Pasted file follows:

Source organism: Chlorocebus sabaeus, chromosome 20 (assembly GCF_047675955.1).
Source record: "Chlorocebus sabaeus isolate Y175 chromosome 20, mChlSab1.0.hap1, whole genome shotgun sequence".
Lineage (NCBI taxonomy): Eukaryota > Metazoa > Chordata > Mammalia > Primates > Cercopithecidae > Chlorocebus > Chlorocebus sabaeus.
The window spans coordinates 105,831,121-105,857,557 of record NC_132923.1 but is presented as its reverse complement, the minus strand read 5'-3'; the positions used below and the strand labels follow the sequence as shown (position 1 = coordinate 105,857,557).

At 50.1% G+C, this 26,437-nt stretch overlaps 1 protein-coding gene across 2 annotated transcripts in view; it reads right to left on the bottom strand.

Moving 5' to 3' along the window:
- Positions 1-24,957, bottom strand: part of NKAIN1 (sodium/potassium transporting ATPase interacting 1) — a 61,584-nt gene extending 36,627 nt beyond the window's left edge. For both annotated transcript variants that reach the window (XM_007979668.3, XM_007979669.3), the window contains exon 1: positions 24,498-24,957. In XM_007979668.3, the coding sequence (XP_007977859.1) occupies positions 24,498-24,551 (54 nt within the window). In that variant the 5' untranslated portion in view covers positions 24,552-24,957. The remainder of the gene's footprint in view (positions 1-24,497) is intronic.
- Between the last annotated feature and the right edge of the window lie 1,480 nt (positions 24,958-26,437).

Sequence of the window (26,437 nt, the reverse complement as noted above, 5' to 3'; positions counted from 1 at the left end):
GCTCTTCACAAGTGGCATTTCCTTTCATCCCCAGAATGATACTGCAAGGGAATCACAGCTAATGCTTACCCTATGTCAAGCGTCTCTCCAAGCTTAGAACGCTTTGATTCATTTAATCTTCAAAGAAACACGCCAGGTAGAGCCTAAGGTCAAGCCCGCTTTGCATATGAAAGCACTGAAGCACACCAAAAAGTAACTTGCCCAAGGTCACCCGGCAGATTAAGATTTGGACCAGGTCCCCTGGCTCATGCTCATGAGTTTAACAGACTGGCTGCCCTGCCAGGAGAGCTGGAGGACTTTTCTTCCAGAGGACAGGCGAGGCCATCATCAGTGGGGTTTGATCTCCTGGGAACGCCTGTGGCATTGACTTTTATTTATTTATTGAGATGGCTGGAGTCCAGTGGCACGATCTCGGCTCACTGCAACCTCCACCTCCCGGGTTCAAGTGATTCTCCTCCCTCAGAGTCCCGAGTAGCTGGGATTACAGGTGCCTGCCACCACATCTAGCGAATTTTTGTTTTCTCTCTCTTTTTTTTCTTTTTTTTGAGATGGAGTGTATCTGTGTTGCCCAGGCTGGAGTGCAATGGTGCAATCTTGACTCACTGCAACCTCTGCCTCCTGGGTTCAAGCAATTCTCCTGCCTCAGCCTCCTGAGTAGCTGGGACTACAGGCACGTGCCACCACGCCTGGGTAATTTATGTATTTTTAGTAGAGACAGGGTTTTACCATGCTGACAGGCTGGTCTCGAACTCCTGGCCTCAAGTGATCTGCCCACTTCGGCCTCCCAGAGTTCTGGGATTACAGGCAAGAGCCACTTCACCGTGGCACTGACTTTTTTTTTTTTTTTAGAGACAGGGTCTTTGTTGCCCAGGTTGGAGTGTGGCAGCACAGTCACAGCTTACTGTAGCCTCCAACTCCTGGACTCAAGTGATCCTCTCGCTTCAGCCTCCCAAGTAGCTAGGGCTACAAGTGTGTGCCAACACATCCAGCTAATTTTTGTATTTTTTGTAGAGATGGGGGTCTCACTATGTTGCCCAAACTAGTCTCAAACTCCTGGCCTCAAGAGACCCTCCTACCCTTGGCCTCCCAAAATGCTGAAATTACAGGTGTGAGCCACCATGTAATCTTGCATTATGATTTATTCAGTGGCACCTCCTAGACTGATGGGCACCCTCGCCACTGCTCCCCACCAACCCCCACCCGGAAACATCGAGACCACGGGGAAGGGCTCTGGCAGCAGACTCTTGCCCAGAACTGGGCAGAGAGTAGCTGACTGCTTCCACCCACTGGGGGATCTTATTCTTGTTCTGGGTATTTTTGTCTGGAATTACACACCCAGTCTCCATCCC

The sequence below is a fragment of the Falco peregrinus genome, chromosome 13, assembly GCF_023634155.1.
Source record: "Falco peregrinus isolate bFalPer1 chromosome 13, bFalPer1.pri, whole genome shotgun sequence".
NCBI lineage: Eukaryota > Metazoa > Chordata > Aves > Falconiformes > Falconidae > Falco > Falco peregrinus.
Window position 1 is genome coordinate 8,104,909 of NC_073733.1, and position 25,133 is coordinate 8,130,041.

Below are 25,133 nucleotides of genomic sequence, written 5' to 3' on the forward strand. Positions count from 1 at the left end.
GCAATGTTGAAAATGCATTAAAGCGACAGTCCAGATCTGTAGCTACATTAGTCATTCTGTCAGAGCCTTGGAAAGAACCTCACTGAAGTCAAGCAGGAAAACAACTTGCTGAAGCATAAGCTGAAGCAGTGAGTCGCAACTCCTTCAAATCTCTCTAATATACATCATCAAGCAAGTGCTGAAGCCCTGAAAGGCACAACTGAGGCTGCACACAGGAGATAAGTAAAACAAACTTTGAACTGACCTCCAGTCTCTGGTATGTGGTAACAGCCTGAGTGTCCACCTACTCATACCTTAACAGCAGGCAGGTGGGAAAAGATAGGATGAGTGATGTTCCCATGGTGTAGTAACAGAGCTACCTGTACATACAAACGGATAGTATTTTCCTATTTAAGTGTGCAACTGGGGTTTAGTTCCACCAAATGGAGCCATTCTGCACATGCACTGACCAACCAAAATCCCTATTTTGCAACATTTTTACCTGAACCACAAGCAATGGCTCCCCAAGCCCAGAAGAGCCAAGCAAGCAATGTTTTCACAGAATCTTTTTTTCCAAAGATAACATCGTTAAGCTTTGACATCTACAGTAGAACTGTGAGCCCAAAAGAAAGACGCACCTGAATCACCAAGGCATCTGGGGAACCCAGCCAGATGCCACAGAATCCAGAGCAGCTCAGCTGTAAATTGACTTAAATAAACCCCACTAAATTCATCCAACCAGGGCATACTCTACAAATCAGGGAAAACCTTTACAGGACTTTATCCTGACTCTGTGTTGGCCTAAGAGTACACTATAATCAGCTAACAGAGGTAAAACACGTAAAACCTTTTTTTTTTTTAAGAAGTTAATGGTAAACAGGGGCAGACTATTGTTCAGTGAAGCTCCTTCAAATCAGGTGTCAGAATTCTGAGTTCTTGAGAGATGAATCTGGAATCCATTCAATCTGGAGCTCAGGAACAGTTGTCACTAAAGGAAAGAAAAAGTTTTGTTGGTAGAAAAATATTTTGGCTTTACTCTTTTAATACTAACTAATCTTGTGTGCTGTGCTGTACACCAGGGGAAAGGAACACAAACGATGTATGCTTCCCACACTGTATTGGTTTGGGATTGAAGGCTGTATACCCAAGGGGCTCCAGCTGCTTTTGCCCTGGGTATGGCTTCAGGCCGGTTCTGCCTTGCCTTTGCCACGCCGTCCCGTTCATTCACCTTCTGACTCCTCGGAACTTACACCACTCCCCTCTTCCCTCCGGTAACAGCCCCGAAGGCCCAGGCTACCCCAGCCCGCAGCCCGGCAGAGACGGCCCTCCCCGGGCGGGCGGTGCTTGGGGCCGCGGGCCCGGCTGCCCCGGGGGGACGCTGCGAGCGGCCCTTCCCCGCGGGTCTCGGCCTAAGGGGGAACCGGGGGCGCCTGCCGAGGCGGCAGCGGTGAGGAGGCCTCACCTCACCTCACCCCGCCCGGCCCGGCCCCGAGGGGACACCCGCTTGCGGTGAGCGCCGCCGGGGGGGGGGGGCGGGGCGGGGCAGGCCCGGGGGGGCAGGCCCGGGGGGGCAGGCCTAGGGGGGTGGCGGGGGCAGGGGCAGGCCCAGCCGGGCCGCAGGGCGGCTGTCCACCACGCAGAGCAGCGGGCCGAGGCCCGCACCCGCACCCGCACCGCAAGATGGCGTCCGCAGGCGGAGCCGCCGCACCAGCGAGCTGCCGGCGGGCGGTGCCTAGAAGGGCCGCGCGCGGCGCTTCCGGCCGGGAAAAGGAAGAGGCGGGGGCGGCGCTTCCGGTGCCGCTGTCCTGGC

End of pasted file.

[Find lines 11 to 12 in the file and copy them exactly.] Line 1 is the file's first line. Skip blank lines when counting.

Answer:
The sequence below is a fragment of the Falco peregrinus genome, chromosome 13, assembly GCF_023634155.1.
Source record: "Falco peregrinus isolate bFalPer1 chromosome 13, bFalPer1.pri, whole genome shotgun sequence".